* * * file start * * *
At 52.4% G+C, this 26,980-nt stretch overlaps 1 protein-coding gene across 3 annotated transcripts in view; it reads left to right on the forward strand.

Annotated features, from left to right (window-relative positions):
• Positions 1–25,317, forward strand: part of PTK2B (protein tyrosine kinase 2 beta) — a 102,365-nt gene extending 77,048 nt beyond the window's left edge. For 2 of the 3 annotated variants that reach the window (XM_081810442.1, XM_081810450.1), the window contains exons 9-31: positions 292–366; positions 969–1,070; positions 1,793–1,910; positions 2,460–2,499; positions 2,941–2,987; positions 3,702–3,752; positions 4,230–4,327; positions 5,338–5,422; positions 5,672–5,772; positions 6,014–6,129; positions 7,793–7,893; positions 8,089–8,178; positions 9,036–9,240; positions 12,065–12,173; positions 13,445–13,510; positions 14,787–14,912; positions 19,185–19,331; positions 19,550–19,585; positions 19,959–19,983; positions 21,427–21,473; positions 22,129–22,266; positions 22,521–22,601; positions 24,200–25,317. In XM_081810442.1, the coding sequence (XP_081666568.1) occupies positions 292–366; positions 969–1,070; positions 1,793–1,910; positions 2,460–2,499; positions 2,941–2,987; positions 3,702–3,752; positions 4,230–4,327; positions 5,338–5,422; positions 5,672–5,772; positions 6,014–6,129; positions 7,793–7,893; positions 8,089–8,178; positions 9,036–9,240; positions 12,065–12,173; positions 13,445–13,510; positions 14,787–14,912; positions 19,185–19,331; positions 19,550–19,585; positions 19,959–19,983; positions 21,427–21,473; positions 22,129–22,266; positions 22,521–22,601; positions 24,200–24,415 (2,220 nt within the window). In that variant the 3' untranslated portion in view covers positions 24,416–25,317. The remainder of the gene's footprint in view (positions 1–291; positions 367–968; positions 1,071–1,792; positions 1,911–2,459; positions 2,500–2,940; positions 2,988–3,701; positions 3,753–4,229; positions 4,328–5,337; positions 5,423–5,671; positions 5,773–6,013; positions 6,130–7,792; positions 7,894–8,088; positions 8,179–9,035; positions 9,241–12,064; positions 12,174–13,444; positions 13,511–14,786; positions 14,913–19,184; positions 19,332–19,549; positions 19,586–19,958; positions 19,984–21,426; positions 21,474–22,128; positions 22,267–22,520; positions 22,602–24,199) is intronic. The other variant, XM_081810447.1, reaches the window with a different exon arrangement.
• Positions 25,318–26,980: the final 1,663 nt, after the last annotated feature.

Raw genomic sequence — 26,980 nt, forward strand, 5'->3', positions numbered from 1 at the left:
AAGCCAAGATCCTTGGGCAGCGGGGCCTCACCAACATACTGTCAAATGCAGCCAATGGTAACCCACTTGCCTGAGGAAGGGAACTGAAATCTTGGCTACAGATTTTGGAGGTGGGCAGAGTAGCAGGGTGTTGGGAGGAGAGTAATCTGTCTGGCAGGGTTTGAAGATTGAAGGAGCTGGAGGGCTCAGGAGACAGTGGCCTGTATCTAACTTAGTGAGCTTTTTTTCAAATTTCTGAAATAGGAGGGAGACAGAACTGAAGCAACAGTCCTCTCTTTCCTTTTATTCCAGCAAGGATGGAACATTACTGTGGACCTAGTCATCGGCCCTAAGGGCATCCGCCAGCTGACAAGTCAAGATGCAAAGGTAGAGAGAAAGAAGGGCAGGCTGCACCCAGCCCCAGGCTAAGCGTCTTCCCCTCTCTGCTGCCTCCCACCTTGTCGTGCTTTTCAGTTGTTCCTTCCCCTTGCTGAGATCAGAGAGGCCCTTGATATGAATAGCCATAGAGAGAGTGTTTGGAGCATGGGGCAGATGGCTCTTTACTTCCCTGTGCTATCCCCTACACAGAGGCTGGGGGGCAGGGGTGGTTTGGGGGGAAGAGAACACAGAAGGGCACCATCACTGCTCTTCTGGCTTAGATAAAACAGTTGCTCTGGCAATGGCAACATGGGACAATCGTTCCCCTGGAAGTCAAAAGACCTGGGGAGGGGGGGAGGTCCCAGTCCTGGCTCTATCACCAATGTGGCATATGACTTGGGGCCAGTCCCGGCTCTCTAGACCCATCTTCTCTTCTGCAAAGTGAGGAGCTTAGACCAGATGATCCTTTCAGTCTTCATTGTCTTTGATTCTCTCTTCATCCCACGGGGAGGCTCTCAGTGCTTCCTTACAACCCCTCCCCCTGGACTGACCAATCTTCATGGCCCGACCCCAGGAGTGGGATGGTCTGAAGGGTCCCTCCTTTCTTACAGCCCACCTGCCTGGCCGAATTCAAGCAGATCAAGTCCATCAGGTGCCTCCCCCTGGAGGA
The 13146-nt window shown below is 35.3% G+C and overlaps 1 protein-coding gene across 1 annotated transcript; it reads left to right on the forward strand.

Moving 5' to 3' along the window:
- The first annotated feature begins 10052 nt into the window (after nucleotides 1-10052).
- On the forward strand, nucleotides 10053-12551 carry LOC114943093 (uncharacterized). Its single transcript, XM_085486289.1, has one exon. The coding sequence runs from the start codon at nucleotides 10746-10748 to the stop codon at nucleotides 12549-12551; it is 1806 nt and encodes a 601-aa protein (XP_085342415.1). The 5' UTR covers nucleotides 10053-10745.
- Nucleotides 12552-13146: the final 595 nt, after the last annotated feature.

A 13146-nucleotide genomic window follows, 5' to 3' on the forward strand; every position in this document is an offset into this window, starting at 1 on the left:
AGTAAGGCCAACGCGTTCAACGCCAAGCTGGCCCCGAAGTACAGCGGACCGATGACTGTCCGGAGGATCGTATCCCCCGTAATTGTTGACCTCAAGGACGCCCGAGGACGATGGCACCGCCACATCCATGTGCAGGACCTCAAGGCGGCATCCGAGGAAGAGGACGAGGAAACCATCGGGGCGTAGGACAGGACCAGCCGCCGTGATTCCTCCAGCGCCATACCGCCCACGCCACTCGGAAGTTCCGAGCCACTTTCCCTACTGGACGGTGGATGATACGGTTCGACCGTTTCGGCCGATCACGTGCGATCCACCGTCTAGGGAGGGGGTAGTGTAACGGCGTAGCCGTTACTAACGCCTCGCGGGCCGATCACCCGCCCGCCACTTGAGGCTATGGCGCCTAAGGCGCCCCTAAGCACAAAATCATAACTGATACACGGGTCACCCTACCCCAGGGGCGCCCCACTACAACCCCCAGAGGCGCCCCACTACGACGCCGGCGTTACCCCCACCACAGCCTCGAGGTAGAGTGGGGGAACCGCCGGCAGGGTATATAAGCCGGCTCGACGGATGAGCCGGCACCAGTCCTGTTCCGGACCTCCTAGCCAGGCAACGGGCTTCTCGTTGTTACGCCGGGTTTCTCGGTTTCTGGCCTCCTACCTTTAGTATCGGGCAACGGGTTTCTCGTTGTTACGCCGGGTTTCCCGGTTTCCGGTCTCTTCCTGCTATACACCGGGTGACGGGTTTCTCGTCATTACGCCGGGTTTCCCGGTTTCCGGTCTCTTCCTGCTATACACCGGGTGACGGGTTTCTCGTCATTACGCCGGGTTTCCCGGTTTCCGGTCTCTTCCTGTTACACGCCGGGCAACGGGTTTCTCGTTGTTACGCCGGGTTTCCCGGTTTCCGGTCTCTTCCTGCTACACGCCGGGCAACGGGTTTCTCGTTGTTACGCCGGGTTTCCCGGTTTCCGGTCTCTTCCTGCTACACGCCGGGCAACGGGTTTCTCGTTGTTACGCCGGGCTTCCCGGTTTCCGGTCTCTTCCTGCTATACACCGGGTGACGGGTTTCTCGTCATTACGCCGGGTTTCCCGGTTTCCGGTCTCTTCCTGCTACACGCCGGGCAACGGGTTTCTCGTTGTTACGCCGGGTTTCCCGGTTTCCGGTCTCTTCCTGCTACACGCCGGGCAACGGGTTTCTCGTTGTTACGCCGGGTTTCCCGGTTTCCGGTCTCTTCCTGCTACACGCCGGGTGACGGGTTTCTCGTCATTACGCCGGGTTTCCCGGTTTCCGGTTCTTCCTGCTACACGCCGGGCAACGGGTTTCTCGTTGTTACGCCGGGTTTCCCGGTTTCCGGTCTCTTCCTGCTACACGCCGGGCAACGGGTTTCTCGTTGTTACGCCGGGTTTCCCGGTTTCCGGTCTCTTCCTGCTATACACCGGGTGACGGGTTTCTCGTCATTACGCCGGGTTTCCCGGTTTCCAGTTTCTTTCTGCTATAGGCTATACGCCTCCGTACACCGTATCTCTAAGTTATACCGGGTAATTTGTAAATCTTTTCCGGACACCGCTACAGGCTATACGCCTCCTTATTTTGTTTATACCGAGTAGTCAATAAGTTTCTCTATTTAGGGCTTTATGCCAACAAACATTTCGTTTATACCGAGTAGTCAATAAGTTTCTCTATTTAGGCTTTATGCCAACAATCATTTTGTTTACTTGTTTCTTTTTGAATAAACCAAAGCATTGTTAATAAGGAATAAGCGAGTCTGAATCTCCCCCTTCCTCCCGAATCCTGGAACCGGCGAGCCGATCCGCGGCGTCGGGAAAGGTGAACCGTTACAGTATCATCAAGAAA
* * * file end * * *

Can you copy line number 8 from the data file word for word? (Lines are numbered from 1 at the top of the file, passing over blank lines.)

Moving 5' to 3' along the window: